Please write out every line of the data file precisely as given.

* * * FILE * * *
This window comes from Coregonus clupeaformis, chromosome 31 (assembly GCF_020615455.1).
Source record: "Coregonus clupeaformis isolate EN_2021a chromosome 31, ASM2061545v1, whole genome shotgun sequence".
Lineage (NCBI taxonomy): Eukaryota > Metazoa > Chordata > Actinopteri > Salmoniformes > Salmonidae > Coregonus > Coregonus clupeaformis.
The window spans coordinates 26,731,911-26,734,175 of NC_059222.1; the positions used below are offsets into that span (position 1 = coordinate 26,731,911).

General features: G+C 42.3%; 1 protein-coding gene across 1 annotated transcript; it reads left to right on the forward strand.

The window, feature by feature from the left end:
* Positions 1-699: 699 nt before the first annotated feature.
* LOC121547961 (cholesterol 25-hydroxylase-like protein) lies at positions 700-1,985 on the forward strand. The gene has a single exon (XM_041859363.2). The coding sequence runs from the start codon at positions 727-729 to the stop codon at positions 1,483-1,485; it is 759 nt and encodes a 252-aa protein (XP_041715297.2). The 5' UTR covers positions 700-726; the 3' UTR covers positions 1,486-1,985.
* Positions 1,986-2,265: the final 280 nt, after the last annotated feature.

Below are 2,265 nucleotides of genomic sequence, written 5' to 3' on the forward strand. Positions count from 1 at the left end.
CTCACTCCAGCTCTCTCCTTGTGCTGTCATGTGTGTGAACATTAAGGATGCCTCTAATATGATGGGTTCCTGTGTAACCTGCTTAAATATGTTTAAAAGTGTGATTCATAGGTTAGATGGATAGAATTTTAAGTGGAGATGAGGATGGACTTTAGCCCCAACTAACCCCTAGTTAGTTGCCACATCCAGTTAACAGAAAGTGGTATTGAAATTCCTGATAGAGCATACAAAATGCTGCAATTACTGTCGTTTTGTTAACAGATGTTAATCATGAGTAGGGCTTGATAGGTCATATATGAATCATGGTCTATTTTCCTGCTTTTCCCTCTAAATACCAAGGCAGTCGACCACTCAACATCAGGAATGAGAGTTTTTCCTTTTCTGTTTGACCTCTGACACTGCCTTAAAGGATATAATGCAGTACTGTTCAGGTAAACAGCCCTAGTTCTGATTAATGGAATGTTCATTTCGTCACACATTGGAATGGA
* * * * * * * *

This window comes from Coregonus clupeaformis, chromosome 31 (assembly GCF_020615455.1).
Source record: "Coregonus clupeaformis isolate EN_2021a chromosome 31, ASM2061545v1, whole genome shotgun sequence".
Lineage (NCBI taxonomy): Eukaryota > Metazoa > Chordata > Actinopteri > Salmoniformes > Salmonidae > Coregonus > Coregonus clupeaformis.
The window spans coordinates 26,731,911-26,734,175 of NC_059222.1; the positions used below are offsets into that span (position 1 = coordinate 26,731,911).

General features: G+C 42.3%; 1 protein-coding gene across 1 annotated transcript; it reads left to right on the forward strand.

The window, feature by feature from the left end:
* Positions 1-699: 699 nt before the first annotated feature.
* LOC121547961 (cholesterol 25-hydroxylase-like protein) lies at positions 700-1,985 on the forward strand. The gene has a single exon (XM_041859363.2). The coding sequence runs from the start codon at positions 727-729 to the stop codon at positions 1,483-1,485; it is 759 nt and encodes a 252-aa protein (XP_041715297.2). The 5' UTR covers positions 700-726; the 3' UTR covers positions 1,486-1,985.
* Positions 1,986-2,265: the final 280 nt, after the last annotated feature.

Below are 2,265 nucleotides of genomic sequence, written 5' to 3' on the forward strand. Positions count from 1 at the left end.
CTCACTCCAGCTCTCTCCTTGTGCTGTCATGTGTGTGAACATTAAGGATGCCTCTAATATGATGGGTTCCTGTGTAACCTGCTTAAATATGTTTAAAAGTGTGATTCATAGGTTAGATGGATAGAATTTTAAGTGGAGATGAGGATGGACTTTAGCCCCAACTAACCCCTAGTTAGTTGCCACATCCAGTTAACAGAAAGTGGTATTGAAATTCCTGATAGAGCATACAAAATGCTGCAATTACTGTCGTTTTGTTAACAGATGTTAATCATGAGTAGGGCTTGATAGGTCATATATGAATCATGGTCTATTTTCCTGCTTTTCCCTCTAAATACCAAGGCAGTCGACCACTCAACATCAGGAATGAGAGTTTTTCCTTTTCTGTTTGACCTCTGACACTGCCTTAAAGGATATAATGCAGTACTGTTCAGGTAAACAGCCCTAGTTCTGATTAATGGAATGTTCATTTCGTCACACATTGGAATGGA